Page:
Osprey's P-39/P-400 Airacobra vs A6M2/3 Zero

Author:

Michael John Claringbould

Publisher/Distributor

Osprey Publishing

Price

$20.00 MSRP

Reviewer:

Scott Van Aken

Notes: 80 pages, 7 x 9 inches, softcover
ISBN: 978-1-4728-2366-3

This latest matchup in Osprey's popular Duel series concentrates on two adversaries that met each other early in the Pacific War. They were not evenly matched, though as is often the case in conflict, one fights with what is available.

The P-39/P-400 was a type that was rejected by the RAF for a lack of high altitude performance. Its nose mounted cannon was often appreciated by the pilots who flew it and though it was pretty much useless above 15,000 feet, was reliable, rugged and eventually much appreciated by the Soviet pilots who flew it.

However, against the agile, well armed A6M2/3 Zeros, flown by experienced combat veterans, the Americans in their Airacobras were at a distinct disadvantage when they met in combat over New Guinea. Though claiming a lot of Zeros shot down, American (as well as Japanese) pilots overclaimed by a ratio of about 6.5 to 1.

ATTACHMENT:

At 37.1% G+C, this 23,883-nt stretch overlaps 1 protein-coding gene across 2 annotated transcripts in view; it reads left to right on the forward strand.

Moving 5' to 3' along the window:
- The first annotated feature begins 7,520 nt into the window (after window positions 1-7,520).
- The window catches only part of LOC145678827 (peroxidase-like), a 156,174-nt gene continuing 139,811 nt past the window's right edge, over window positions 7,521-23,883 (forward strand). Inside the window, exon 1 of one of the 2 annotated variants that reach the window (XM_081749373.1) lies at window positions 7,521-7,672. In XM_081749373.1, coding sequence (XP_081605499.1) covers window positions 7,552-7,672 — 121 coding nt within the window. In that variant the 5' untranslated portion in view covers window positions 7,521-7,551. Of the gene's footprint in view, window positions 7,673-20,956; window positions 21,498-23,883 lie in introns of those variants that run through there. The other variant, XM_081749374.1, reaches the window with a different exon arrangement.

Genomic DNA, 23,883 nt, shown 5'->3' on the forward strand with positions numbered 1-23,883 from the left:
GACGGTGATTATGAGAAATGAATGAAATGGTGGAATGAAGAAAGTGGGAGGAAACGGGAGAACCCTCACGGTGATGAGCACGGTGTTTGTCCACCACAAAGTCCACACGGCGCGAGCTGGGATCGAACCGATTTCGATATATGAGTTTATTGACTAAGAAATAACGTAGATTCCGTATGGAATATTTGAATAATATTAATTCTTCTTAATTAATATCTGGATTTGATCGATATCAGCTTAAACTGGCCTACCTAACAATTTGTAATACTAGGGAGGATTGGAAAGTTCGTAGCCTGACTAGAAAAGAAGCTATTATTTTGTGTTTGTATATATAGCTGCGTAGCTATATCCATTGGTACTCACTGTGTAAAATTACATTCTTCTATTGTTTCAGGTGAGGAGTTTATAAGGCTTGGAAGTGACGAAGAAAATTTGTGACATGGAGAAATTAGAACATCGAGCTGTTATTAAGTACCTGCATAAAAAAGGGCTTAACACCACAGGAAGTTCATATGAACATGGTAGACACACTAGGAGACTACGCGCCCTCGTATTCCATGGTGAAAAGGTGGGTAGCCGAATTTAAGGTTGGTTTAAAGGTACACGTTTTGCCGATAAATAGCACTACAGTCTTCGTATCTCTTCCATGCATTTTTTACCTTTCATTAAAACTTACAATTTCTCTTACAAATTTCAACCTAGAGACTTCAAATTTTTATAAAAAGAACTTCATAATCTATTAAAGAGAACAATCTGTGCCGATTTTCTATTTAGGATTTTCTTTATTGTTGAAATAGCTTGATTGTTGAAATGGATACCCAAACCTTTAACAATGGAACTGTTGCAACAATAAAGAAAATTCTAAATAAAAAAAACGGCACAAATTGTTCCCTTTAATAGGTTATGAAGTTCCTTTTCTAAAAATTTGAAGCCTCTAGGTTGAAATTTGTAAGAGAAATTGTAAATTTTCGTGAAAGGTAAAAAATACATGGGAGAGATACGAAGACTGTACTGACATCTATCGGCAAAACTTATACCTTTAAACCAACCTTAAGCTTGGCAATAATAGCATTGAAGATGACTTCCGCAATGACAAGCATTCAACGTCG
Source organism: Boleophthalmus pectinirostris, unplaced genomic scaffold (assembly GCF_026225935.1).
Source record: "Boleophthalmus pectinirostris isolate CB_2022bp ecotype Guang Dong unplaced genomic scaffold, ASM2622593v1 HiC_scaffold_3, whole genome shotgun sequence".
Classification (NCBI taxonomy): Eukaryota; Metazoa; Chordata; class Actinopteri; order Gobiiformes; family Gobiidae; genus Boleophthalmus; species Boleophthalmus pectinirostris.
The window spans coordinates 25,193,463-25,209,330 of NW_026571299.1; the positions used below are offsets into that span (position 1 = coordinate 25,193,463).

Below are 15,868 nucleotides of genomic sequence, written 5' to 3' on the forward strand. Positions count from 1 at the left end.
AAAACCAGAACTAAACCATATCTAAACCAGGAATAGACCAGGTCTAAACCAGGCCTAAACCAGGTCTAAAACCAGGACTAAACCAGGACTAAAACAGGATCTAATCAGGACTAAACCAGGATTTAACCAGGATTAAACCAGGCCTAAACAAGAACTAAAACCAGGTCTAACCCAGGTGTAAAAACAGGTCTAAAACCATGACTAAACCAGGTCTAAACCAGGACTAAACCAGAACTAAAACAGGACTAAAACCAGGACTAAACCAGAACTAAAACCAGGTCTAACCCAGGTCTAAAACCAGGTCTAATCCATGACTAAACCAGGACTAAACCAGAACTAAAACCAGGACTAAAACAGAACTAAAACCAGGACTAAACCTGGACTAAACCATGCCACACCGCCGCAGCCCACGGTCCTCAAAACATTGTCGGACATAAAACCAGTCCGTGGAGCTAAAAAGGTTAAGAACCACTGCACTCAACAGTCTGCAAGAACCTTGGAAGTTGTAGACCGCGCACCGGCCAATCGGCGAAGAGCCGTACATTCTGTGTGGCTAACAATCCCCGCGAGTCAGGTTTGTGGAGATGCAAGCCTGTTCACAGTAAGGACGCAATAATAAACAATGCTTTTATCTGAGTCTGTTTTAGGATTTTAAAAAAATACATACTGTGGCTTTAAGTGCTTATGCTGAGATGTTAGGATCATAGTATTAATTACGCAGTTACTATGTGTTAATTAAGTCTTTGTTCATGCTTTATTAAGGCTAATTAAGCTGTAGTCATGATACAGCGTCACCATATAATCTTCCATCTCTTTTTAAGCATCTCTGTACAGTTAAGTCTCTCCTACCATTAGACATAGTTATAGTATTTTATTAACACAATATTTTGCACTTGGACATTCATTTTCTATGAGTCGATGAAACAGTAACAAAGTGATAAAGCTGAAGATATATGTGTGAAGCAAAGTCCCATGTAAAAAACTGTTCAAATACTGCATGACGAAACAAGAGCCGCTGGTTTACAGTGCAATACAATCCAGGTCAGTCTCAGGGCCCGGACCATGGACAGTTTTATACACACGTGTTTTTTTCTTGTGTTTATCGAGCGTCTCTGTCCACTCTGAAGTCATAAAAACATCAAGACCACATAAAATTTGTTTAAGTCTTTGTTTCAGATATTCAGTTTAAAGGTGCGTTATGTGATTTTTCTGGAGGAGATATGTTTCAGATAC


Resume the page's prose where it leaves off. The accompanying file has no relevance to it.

Undoubtedly more planes were lost due to weather, mechanical breakdown, or ground fire than to other aircraft, but this was very much the trend throughout the war on all sides. American pilots soon learned not to dogfight with the Japanese and use their plane's superior diving speed to get out of trouble. Hit and run was the best offense. Meanwhile Japanese pilots used the A6Ms superior maneuverability and climb to ambush and shoot down the P-39s.

In this book, the author does the standard format of a history of both types, the training and operations of the pilots involved and then combat operations where they met each other. But in this case, goes into more detail about what it was like to operate these aircraft under the conditions that were prevalent at the time. Both suffered from a lack of supply and primitive conditions, though the Japanese more so. Combat in this theater of operations took its toll on both and such is amply covered.

It all makes for a highly readable and very interesting book that flows well. Add to it the super selection of period photos and the well presented illustrations and you have a book that I can highly recommend to you.

July 2018

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